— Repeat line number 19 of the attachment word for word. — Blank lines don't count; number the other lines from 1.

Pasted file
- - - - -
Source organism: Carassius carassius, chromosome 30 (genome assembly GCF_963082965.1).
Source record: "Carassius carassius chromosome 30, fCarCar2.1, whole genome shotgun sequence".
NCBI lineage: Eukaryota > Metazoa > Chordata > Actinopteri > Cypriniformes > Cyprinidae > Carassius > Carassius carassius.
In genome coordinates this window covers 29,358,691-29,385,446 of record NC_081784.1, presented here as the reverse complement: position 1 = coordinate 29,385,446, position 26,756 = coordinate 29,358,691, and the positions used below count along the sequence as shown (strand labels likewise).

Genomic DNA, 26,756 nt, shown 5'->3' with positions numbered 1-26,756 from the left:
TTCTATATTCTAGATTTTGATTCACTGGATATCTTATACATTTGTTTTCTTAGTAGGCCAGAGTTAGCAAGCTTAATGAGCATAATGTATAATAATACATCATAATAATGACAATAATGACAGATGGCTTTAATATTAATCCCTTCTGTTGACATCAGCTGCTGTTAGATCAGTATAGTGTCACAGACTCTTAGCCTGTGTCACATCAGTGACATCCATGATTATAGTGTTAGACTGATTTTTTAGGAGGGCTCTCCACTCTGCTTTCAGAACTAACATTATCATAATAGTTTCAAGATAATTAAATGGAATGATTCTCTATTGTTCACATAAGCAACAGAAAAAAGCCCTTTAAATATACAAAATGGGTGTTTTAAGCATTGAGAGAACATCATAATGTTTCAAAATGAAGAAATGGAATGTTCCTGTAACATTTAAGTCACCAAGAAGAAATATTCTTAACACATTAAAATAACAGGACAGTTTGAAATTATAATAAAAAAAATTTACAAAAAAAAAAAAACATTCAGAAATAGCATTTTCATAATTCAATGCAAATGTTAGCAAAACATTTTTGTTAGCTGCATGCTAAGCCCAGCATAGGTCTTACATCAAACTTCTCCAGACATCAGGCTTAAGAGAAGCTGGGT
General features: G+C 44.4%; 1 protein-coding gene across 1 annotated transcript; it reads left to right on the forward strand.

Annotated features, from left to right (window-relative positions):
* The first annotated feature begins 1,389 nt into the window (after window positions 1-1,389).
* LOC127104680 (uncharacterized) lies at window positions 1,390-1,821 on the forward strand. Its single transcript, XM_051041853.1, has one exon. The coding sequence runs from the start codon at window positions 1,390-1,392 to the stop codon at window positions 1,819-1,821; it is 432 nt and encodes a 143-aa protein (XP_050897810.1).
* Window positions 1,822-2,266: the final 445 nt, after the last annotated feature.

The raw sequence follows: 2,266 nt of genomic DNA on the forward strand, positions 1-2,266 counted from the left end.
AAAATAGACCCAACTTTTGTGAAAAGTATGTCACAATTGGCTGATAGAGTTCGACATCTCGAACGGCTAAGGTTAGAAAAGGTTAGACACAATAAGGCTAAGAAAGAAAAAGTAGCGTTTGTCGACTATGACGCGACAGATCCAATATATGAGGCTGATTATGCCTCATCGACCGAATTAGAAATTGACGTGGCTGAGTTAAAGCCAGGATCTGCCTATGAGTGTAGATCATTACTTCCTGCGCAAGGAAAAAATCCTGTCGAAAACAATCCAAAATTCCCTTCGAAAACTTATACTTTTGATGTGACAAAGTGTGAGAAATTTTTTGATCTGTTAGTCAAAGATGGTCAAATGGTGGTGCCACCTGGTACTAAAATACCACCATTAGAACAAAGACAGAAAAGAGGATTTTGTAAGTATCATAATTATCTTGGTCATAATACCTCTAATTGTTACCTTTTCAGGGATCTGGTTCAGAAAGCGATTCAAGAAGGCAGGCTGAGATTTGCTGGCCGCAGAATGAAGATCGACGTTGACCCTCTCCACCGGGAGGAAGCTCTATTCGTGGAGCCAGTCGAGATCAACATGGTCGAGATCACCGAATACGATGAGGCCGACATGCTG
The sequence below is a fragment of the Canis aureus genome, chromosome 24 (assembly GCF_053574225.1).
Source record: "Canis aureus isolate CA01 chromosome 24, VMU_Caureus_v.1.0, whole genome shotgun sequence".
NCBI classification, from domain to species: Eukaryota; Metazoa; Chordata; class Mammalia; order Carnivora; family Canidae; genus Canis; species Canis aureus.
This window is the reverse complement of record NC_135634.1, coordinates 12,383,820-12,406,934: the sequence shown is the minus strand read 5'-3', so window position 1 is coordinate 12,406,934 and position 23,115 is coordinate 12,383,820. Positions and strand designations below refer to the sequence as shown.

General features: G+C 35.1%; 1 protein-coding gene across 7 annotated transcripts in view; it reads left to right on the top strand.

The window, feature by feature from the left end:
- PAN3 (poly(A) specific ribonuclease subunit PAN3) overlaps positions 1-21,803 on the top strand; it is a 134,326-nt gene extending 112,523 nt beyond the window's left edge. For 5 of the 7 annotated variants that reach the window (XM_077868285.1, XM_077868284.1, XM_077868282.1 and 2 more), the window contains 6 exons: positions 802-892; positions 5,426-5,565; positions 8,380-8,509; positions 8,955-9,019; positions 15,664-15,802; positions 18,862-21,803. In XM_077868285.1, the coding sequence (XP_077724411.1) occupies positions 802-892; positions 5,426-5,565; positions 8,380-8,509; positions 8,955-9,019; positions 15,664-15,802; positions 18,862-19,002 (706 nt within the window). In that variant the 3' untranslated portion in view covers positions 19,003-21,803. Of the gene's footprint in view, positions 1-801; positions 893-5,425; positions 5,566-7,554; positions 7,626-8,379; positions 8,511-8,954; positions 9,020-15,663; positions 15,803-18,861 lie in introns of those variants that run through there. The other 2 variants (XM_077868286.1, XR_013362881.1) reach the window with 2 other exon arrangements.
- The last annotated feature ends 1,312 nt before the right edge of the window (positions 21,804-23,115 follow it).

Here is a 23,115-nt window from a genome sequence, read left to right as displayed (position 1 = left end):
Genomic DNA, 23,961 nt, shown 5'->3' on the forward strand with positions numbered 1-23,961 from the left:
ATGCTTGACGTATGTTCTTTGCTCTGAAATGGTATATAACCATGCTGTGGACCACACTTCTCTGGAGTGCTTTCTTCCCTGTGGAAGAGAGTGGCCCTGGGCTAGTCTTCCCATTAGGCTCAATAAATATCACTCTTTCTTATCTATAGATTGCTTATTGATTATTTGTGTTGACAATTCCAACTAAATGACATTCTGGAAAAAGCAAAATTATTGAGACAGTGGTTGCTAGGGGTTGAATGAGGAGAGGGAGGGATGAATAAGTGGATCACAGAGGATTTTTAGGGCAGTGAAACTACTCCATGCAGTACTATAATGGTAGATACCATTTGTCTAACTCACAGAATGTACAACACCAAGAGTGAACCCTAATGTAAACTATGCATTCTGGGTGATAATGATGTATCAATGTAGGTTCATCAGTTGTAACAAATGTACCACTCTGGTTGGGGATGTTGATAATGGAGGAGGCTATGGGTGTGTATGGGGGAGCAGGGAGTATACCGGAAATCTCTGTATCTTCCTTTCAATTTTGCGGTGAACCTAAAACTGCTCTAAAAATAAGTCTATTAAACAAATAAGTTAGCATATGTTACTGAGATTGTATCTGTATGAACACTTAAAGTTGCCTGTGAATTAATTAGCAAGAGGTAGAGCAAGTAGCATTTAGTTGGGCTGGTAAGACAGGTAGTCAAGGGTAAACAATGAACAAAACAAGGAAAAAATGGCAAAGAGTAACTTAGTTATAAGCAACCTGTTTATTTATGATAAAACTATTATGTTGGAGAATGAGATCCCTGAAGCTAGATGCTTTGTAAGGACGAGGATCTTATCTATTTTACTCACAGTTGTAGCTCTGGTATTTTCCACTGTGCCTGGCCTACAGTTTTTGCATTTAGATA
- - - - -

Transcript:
The window, feature by feature from the left end: